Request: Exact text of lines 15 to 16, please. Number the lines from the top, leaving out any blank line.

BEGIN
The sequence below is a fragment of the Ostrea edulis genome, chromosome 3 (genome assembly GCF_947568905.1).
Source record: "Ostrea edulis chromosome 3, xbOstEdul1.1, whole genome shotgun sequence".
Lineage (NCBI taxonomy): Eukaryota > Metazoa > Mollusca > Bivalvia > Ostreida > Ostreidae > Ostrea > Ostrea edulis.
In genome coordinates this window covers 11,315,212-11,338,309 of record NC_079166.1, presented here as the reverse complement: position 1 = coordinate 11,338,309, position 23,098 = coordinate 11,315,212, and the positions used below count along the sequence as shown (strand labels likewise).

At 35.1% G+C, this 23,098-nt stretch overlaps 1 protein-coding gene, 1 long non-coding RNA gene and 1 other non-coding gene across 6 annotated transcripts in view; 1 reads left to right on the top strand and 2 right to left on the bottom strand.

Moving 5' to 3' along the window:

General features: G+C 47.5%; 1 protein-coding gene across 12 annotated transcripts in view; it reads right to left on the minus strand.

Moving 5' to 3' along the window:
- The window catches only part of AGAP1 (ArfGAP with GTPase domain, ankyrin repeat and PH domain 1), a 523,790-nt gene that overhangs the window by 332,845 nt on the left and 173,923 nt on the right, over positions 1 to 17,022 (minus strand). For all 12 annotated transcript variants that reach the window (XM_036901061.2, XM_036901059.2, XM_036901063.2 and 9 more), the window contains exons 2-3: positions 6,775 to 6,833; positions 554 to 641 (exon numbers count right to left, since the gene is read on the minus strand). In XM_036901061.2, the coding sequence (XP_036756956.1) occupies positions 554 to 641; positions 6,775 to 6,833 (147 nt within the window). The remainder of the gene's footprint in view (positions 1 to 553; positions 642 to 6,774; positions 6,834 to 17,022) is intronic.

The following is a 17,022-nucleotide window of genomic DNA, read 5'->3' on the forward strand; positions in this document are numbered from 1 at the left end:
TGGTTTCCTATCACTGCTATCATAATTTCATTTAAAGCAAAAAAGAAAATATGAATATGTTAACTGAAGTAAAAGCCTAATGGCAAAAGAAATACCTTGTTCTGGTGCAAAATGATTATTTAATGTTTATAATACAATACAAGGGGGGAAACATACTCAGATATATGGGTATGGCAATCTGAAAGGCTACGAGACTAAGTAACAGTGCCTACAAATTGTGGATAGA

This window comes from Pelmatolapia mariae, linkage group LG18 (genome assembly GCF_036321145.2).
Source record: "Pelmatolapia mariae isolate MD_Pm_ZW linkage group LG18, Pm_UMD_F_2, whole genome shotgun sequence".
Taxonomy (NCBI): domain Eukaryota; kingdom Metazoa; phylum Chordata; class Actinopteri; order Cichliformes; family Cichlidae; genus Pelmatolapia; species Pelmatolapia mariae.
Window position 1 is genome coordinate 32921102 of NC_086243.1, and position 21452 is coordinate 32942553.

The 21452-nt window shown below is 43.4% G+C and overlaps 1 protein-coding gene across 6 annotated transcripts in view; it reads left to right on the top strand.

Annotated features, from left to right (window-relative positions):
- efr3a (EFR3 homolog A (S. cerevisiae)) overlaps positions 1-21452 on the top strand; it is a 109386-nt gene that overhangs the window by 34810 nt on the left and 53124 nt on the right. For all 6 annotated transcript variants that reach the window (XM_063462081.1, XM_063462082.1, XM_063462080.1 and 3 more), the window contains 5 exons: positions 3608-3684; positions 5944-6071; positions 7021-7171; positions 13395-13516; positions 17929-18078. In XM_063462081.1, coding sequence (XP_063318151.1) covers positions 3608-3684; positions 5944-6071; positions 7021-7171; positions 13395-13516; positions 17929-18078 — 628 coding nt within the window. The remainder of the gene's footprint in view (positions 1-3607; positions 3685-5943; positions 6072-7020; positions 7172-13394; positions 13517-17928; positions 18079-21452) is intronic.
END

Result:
Window position 1 is genome coordinate 32921102 of NC_086243.1, and position 21452 is coordinate 32942553.

The 21452-nt window shown below is 43.4% G+C and overlaps 1 protein-coding gene across 6 annotated transcripts in view; it reads left to right on the top strand.